So I did that, and better. I went to pregnant lady emergency.

The very first time I went to emergency, I was 18. I thought I had an STD and that I was dying. It turned out to be an um, infection of the very common variety, the remedies for which are frequently advertised and oh please don’t make me say it, it’s gross. So naturally, after being advised by my obstetrical nurse that hiccups were very probably nothing to worry about, but that if I was really concerned over the weekend, I should go to Labour and Delivery at Mt. Sinai, well, I did just that.

“They might look at you a little funny,” she advised.

At the hospital, I stepped up to the nurse’s station, aware that there were pregnant women in the waiting room who probably had much bigger issues to see the doctor about.

“Hiccups?” the nurse said. Lasers shot out of her eyes. She may have made a hissing sound.

I shrank. Maybe I shouldn’t have started with, “This is going to sound crazy, but…”

“My baby’s hiccups!” I stammered. “Cord compression! Many many hiccups! I’m worried about cord compression!”

After I got hooked up to the machines and they checked the heartbeat and showed me that everything was looking fine, the doctor came to talk to me. She had never heard of hiccups being caused by cord compression, which I found slightly alarming because hello, it’s on WebMD. She also tried to reassure me by pointing out that the cord gets wrapped around the baby’s neck all the time.

All the what now?

“I mean, I’m glad we went in,” I said to Pete as we were leaving the hospital. “It’s good to know that everything is okay.” Except for the very likely possibility that right that minute, my little baby was wearing her umbilical cord as a scarf. How much longer did I have to wait until she was born? Where could I rent an ultrasound machine?

The hiccups continued, and as I got closer to my due date I still worried that there seemed to be too many of them, but as the long days wore on I had other things to think about, like would my body make it to Sept 24 because holy crap, it felt like the baby was just going to fall right out, in like a Loblaws or something. (I didn’t make it; she came 2.5 weeks early.)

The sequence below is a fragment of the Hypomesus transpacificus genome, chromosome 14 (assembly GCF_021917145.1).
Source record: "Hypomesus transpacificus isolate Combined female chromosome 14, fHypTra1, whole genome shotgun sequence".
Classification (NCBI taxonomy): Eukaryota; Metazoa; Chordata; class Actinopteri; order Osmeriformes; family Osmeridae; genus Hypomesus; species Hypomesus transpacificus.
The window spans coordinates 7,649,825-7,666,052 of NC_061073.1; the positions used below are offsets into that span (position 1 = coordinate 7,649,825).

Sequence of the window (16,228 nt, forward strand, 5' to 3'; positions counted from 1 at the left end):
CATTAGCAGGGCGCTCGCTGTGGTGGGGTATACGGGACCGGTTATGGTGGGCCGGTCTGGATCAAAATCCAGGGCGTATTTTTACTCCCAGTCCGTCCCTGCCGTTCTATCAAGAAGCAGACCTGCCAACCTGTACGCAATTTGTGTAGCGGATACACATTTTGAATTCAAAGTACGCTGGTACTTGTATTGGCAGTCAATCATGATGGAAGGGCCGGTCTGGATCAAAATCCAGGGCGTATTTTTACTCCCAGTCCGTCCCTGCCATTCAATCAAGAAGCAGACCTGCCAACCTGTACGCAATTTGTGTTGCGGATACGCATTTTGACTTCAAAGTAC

In spite of all my fear and obsessing and over-thinking everything, I liked being pregnant. In spite of throwing all my beloved makeup and toiletries out; in spite of the Great Hiccups Scare of 2013. In spite of calling the nurse one day from work to ask if I had hurt my baby because the waistband on my leggings was too tight I mean it’s pretty tight should I go home and change? Oh yes, I did that. You bet I did. But it was awesome, having a little someone in me. Plus, all the ice cream.

I’m glad everything is back to normal, now that she’s…out. Because it’s not like there’s anything to worry about with a new baby around. Like germs, or anything. Whoops, dropped my phone on the floor. Pete, can you disinfect it? … Great, thanks, but the hand you disinfected it with touched the phone before it was clean, and then again after you cleaned it. So really, it’s still dirty. Oh, and can you disinfect the vinegar bottle too? Just remember, if your hands are dirty before you touch the bottle, and then you touch it again, it’s not really clea–Ack! Don’t put the remote control on the couch! That’s where the cats sit!

Yup, all back to normal.

3 thoughts on “Hiccups

  1. Having been there for all of this, I can attest to almost all of it making perfect sense at the time. I can also attest to the look that nurse gave you when you said we had come to the hospital because of the in-utero hiccups. We should have told her it was the internet’s fault!